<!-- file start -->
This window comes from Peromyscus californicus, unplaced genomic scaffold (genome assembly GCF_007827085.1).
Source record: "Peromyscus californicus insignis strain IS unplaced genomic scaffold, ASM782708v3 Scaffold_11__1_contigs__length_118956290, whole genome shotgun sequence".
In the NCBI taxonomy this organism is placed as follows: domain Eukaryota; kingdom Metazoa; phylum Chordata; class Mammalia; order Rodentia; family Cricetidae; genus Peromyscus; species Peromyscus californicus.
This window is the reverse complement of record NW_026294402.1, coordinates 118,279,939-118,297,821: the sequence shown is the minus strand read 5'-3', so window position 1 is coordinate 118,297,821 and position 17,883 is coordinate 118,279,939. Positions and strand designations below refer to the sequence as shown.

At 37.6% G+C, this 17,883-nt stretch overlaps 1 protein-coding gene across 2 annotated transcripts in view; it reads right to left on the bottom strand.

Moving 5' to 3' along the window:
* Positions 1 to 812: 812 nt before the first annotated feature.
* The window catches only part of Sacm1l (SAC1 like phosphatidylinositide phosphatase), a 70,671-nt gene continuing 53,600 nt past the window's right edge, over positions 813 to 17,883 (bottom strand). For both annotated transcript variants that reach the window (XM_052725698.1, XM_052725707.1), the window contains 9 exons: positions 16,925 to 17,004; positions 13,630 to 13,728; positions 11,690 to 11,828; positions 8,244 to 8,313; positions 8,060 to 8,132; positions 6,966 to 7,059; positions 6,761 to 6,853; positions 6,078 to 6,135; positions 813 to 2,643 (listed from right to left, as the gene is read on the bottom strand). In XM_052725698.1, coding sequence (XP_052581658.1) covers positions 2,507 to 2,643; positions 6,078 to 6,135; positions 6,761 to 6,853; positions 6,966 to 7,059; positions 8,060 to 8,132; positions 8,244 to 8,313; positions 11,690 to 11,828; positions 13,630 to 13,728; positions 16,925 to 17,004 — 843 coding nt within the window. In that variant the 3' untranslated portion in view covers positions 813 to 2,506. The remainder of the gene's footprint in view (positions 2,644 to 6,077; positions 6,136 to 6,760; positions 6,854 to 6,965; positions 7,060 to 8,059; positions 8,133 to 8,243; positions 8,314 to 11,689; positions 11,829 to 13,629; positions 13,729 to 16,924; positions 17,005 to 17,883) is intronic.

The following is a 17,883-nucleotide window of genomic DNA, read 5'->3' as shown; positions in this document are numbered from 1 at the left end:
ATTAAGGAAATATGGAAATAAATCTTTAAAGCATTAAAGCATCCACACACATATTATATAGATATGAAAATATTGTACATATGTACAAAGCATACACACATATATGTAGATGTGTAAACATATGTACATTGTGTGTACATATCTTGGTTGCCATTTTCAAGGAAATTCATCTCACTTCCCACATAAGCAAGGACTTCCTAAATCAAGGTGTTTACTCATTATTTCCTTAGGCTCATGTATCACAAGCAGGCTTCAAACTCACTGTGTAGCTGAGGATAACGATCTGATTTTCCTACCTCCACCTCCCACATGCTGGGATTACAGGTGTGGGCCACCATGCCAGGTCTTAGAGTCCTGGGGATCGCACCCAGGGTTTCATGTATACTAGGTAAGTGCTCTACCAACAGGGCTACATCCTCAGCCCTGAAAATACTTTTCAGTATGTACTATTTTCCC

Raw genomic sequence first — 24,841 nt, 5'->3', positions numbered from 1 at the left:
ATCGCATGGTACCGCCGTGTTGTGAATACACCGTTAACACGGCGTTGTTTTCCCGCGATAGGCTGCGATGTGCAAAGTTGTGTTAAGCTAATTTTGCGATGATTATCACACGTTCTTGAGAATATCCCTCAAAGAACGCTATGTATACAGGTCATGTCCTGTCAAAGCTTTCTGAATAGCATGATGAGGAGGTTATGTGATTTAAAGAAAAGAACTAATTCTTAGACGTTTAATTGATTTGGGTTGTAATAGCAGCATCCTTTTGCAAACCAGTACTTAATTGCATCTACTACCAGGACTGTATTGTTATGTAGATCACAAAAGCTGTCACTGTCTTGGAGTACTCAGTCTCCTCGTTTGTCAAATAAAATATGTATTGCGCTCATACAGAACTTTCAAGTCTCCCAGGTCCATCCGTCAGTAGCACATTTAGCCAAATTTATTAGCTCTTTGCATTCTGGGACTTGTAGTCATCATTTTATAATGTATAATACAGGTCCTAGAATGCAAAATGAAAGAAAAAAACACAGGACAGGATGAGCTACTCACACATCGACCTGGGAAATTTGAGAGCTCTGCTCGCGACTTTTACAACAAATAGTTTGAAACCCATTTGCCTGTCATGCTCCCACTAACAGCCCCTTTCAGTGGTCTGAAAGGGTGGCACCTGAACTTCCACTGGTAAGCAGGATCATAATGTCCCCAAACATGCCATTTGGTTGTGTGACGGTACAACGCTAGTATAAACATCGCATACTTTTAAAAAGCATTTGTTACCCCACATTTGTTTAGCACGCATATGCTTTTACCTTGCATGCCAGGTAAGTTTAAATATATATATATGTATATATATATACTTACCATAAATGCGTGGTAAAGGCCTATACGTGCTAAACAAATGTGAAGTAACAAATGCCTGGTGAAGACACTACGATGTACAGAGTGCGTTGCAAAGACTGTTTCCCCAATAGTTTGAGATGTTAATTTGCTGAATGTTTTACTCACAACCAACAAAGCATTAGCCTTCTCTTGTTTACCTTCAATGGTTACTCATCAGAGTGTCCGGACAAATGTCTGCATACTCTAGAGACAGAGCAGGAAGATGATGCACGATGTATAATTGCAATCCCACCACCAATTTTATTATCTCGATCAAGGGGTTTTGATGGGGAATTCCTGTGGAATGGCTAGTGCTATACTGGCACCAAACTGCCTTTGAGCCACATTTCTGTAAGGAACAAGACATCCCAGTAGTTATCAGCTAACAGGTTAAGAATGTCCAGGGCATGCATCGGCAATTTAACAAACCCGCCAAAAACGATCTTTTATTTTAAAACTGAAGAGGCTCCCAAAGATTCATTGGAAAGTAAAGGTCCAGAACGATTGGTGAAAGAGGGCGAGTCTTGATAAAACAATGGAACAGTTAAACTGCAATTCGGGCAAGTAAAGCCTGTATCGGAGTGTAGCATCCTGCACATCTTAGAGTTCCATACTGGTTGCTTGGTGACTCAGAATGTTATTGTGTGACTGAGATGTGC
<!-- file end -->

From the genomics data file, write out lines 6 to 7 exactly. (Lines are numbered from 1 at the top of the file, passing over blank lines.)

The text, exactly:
Moving 5' to 3' along the window:
* Positions 1 to 812: 812 nt before the first annotated feature.